All at sea in a sieve

Mr Lear: A Life of Art and Non­sense by Jenny Uglow Faber, 598pp Robert Mc­Crum is moved by an ac­count of a gay writer’s tor­ment con­cealed by sur­real word­play

The Guardian Weekly - - Books -

If ever there was an English na­tional lit­er­ary trea­sure, he must be Ed­ward Lear. In polls The Owl and the Pussy­cat is of­ten voted the na­tion’s favourite poem. Any­one who has ever doo­dled a lim­er­ick, of any tone or topic, pays homage to his ge­nius. As well as time­less non­sense such as The Jum­blies, there’s also his art – bril­liantly stud­ied paint­ings of ex­otic crea­tures; lu­mi­nous desertscapes; an­tic sketches of men with birds in their beards – work that puts him in a class of his own as an im­por­tant Vic­to­rian artist.

Ed­ward Lear is one of those English one-offs who are trea­sured be­cause they seem to sug­gest that there are no more im­por­tant things to do than paint or write, and who em­body a be­nign, pro­vi­sional and above all am­a­teur spirit. Lear him­self, slyly com­plicit, sum­marised his place in the English cul­tural land­scape with a teas­ing, en­crypted self-de­scrip­tion:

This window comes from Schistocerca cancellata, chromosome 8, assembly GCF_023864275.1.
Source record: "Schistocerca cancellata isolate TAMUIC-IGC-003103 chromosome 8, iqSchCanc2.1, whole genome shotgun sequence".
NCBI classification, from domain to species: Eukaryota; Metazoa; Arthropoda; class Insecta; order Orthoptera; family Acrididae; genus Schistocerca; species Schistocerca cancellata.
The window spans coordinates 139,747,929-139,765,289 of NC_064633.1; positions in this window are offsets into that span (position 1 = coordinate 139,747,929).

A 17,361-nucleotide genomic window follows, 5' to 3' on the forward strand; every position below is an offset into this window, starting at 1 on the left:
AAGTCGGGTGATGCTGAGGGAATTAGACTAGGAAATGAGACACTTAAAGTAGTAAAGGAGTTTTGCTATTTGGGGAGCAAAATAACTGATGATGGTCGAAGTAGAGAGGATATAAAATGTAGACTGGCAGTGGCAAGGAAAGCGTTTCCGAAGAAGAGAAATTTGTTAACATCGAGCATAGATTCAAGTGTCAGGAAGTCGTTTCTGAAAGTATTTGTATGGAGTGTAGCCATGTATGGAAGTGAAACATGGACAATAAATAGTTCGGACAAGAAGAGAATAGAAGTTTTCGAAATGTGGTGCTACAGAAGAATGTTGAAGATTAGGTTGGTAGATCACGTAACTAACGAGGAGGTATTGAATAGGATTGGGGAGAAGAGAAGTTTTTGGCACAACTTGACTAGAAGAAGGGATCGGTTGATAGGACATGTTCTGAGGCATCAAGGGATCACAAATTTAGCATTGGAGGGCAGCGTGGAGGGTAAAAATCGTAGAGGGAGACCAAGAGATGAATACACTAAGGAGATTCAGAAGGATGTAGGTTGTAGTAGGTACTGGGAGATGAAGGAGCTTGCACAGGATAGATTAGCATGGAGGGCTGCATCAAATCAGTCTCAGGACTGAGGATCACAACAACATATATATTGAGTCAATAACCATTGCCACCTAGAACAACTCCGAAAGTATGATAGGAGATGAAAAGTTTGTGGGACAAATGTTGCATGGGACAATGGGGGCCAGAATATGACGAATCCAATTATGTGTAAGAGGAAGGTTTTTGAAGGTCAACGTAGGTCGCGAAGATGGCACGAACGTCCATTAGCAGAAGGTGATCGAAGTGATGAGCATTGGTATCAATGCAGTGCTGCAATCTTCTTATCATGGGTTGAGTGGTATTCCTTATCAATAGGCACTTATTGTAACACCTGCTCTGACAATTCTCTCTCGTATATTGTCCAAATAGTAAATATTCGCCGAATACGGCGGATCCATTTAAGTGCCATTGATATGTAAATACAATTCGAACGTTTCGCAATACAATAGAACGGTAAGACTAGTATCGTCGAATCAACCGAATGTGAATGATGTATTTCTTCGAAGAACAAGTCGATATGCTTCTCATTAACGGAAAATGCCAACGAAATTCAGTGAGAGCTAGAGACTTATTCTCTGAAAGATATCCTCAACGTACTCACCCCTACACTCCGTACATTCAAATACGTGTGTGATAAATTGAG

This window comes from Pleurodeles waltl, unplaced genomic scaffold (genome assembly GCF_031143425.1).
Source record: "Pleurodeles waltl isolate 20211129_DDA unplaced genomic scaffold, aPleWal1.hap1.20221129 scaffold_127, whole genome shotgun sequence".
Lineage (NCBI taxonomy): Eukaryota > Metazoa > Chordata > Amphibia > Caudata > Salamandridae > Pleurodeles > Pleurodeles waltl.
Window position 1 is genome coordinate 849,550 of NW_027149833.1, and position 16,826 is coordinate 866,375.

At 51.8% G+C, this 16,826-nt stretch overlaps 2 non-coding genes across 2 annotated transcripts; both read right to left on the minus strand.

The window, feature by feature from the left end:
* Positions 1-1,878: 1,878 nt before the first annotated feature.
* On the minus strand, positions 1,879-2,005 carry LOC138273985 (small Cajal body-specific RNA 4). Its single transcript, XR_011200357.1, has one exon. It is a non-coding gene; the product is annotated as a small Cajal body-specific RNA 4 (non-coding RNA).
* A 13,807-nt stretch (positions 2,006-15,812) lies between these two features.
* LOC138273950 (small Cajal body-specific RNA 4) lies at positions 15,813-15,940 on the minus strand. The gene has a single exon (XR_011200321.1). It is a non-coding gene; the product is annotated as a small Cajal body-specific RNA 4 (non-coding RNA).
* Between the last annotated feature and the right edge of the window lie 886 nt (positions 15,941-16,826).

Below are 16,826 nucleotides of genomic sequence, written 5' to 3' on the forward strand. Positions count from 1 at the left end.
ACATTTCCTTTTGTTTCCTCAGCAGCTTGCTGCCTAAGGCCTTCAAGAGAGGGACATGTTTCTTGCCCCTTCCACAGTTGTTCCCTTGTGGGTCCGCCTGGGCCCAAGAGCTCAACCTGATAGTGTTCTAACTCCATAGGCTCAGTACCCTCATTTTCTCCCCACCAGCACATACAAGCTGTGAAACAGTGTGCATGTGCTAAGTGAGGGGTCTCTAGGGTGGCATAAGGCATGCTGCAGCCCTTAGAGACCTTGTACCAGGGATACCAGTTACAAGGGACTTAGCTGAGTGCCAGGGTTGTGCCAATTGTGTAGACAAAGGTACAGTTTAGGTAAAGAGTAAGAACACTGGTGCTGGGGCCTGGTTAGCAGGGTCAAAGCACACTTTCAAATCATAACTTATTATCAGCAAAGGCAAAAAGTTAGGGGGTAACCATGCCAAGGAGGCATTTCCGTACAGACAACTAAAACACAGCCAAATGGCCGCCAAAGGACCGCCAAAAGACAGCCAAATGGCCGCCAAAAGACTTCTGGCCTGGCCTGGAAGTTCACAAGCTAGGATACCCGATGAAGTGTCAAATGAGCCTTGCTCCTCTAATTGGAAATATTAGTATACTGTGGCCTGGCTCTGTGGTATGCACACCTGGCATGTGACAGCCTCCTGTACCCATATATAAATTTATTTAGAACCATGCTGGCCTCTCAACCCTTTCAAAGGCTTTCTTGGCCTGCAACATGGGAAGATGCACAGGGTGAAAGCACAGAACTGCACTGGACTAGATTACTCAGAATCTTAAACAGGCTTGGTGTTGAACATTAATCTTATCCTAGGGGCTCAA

How pleas­ant to know Mr Lear! Who has writ­ten such vol­umes of stuff ! Some think him ill-tem­pered and queer, But a few think him pleas­ant enough.

He was born in Lon­don in 1812, the same year as Charles Dick­ens, one of at least 17, or was it 19 (his mother lost count; there were in­fant deaths)? Young Ed­ward was both swept up in, and set apart from, this brood. With good rea­son: he al­ways felt dif­fer­ent. By the age of five, he was not only a boy among many sis­ters, but also di­ag­nosed as epilep­tic, a life­long ter­ror he shared with Lewis Car­roll. Epilepsy would be one of the se­crets that made him soli­tary, while his atro­cious eyesight “formed ev­ery­thing into a hor­ror”. Lear’s non­con­formist par­ents hardly com­pen­sated for th­ese child­hood trau­mas: both were largely ab­sent. His City bro­ker fa­ther was re­mote; his “shad­owy” mother re­jected him.